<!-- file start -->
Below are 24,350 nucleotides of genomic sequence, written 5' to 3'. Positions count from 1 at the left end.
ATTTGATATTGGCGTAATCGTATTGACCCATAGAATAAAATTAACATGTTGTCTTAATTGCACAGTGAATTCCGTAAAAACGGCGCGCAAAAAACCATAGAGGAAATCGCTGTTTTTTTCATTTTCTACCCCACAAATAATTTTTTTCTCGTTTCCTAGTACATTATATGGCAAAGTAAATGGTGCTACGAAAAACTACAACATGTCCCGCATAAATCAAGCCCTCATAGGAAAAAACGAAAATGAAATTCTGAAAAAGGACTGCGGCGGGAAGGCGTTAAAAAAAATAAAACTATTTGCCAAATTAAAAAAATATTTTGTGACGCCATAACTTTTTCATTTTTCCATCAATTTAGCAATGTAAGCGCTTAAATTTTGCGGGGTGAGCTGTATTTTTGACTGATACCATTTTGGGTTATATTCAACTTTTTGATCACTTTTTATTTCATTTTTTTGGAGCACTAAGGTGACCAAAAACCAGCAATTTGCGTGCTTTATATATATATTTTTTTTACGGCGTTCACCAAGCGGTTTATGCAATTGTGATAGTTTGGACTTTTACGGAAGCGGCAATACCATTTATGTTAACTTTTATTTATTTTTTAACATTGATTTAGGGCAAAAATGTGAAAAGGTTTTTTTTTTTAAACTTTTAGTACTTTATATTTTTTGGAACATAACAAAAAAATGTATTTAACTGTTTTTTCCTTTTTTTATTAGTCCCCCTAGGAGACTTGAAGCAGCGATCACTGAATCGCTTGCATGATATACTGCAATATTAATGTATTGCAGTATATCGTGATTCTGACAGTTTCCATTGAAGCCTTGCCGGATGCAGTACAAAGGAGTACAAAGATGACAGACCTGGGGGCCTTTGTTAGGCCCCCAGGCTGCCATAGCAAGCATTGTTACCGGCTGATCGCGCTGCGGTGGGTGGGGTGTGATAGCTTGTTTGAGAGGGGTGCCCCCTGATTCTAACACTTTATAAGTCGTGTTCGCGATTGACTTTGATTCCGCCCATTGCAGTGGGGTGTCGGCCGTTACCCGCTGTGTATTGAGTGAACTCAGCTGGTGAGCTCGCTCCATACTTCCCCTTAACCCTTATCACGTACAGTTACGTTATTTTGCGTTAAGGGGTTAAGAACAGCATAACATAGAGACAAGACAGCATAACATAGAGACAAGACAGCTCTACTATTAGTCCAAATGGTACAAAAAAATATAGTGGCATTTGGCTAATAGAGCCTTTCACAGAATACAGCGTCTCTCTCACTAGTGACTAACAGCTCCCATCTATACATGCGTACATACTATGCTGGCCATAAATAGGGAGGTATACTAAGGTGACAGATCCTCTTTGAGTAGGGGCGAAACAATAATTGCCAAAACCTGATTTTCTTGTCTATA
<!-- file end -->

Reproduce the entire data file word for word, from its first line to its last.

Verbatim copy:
Below are 24,350 nucleotides of genomic sequence, written 5' to 3'. Positions count from 1 at the left end.
ATTTGATATTGGCGTAATCGTATTGACCCATAGAATAAAATTAACATGTTGTCTTAATTGCACAGTGAATTCCGTAAAAACGGCGCGCAAAAAACCATAGAGGAAATCGCTGTTTTTTTCATTTTCTACCCCACAAATAATTTTTTTCTCGTTTCCTAGTACATTATATGGCAAAGTAAATGGTGCTACGAAAAACTACAACATGTCCCGCATAAATCAAGCCCTCATAGGAAAAAACGAAAATGAAATTCTGAAAAAGGACTGCGGCGGGAAGGCGTTAAAAAAAATAAAACTATTTGCCAAATTAAAAAAATATTTTGTGACGCCATAACTTTTTCATTTTTCCATCAATTTAGCAATGTAAGCGCTTAAATTTTGCGGGGTGAGCTGTATTTTTGACTGATACCATTTTGGGTTATATTCAACTTTTTGATCACTTTTTATTTCATTTTTTTGGAGCACTAAGGTGACCAAAAACCAGCAATTTGCGTGCTTTATATATATATTTTTTTTACGGCGTTCACCAAGCGGTTTATGCAATTGTGATAGTTTGGACTTTTACGGAAGCGGCAATACCATTTATGTTAACTTTTATTTATTTTTTAACATTGATTTAGGGCAAAAATGTGAAAAGGTTTTTTTTTTTAAACTTTTAGTACTTTATATTTTTTGGAACATAACAAAAAAATGTATTTAACTGTTTTTTCCTTTTTTTATTAGTCCCCCTAGGAGACTTGAAGCAGCGATCACTGAATCGCTTGCATGATATACTGCAATATTAATGTATTGCAGTATATCGTGATTCTGACAGTTTCCATTGAAGCCTTGCCGGATGCAGTACAAAGGAGTACAAAGATGACAGACCTGGGGGCCTTTGTTAGGCCCCCAGGCTGCCATAGCAAGCATTGTTACCGGCTGATCGCGCTGCGGTGGGTGGGGTGTGATAGCTTGTTTGAGAGGGGTGCCCCCTGATTCTAACACTTTATAAGTCGTGTTCGCGATTGACTTTGATTCCGCCCATTGCAGTGGGGTGTCGGCCGTTACCCGCTGTGTATTGAGTGAACTCAGCTGGTGAGCTCGCTCCATACTTCCCCTTAACCCTTATCACGTACAGTTACGTTATTTTGCGTTAAGGGGTTAAGAACAGCATAACATAGAGACAAGACAGCATAACATAGAGACAAGACAGCTCTACTATTAGTCCAAATGGTACAAAAAAATATAGTGGCATTTGGCTAATAGAGCCTTTCACAGAATACAGCGTCTCTCTCACTAGTGACTAACAGCTCCCATCTATACATGCGTACATACTATGCTGGCCATAAATAGGGAGGTATACTAAGGTGACAGATCCTCTTTGAGTAGGGGCGAAACAATAATTGCCAAAACCTGATTTTCTTGTCTATA